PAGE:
House of Lords in the UK state system in the XIX century: «the doctrine of Salisbury»

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The article is devoted to the evolution of the state system of the United Kingdom. The author highlights that the construction of the UK state system, established by the beginning of the XIX century, gave to the House of Lords conservative, stabilizing role. It was intended, on the one hand, to limit the arbitrary actions of the king and the House of Commons and on the other - to mitigate the conflict between them, which could occur for one reason or another. The article traces changes during the XIX century while the House of Lords had constitutional status and its role in the legislative process of the United Kingdom, as reflected in the so-called «doctrine of Salisbury». This doctrine describes what happened during the XIX century, a change in the relations between the two chambers of the Parliament of Great Britain and as a result - developing of a new understanding of the role of House of Lords in the legislative process.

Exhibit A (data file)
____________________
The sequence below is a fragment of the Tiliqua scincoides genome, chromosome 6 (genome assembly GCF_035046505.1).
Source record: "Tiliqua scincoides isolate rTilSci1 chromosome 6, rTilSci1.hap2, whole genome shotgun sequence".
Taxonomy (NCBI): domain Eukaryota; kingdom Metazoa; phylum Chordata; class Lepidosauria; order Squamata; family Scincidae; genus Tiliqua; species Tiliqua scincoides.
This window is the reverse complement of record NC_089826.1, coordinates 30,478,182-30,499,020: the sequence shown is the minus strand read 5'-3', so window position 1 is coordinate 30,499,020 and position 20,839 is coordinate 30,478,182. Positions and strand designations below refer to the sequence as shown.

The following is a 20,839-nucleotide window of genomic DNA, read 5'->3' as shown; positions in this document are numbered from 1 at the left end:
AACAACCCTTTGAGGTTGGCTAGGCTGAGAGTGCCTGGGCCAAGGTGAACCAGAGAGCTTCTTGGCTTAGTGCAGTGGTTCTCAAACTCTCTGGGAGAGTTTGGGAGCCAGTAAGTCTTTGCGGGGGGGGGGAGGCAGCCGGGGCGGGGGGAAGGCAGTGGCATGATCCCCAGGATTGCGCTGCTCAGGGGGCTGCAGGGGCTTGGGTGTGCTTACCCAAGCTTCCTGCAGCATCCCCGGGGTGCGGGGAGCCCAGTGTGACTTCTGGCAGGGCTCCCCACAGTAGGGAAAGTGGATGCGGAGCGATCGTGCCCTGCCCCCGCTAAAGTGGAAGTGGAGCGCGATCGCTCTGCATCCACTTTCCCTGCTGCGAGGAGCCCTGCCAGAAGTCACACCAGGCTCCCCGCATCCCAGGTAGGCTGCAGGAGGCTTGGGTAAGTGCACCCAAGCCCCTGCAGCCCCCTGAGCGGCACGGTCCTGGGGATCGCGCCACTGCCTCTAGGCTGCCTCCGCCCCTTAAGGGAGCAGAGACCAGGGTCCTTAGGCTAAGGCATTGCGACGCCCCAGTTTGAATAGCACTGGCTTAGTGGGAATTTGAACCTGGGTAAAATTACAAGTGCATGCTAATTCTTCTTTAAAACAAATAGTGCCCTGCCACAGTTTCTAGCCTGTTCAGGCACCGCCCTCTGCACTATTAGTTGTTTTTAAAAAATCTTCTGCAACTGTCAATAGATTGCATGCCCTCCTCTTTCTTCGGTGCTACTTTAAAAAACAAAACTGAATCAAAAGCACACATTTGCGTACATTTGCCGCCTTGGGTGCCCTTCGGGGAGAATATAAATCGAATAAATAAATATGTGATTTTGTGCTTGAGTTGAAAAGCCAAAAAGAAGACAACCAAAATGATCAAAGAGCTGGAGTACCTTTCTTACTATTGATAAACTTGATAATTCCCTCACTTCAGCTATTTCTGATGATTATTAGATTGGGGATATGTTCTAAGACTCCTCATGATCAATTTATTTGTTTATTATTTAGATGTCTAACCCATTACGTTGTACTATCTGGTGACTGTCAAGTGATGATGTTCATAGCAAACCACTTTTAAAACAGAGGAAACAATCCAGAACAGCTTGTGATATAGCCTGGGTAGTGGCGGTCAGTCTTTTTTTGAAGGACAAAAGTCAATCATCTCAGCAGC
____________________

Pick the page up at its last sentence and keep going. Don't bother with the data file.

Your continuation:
About the authors

V A Tomsinov

Lomonosov Moscow State University

The Department of History of State and Law


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